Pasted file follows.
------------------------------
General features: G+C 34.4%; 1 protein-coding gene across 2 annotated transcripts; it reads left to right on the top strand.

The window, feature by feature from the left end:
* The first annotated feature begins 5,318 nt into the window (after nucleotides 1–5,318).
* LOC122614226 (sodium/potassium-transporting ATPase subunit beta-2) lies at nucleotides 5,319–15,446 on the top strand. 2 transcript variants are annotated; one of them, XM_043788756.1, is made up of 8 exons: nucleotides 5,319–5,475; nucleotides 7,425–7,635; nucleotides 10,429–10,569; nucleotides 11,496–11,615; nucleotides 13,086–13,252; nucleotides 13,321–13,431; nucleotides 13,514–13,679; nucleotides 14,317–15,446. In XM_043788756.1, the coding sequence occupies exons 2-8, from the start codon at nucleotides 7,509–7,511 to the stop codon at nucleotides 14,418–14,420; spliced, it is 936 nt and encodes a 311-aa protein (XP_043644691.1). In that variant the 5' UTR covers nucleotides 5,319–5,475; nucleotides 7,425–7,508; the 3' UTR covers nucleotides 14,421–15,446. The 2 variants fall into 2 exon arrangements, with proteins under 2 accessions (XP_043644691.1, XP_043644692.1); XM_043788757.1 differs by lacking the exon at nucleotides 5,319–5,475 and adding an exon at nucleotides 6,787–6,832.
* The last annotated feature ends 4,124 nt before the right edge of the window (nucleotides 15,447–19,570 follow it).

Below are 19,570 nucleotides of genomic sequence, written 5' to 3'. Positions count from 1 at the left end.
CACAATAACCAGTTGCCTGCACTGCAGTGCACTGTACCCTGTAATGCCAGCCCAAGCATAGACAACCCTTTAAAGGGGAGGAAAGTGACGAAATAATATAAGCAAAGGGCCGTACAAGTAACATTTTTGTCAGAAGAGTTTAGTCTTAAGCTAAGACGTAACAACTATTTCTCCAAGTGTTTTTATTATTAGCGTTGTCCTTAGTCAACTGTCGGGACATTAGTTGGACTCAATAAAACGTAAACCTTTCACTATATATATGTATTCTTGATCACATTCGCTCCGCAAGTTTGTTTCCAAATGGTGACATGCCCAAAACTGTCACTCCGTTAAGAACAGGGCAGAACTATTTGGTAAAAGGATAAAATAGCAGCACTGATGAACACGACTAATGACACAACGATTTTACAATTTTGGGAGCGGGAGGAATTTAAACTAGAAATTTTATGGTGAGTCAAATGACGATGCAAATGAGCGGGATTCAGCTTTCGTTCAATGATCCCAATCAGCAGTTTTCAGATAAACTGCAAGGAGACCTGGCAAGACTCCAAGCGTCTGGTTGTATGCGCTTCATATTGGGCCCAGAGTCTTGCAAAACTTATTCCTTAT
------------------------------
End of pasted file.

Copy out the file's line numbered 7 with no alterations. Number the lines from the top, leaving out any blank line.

CACAATAACCAGTTGCCTGCACTGCAGTGCACTGTACCCTGTAATGCCAGCCCAAGCATAGACAACCCTTTAAAGGGGAGGAAAGTGACGAAATAATATAAGCAAAGGGCCGTACAAGTAACATTTTTGTCAGAAGAGTTTAGTCTTAAGCTAAGACGTAACAACTATTTCTCCAAGTGTTTTTATTATTAGCGTTGTCCTTAGTCAACTGTCGGGACATTAGTTGGACTCAATAAAACGTAAACCTTTCACTATATATATGTATTCTTGATCACATTCGCTCCGCAAGTTTGTTTCCAAATGGTGACATGCCCAAAACTGTCACTCCGTTAAGAACAGGGCAGAACTATTTGGTAAAAGGATAAAATAGCAGCACTGATGAACACGACTAATGACACAACGATTTTACAATTTTGGGAGCGGGAGGAATTTAAACTAGAAATTTTATGGTGAGTCAAATGACGATGCAAATGAGCGGGATTCAGCTTTCGTTCAATGATCCCAATCAGCAGTTTTCAGATAAACTGCAAGGAGACCTGGCAAGACTCCAAGCGTCTGGTTGTATGCGCTTCATATTGGGCCCAGAGTCTTGCAAAACTTATTCCTTAT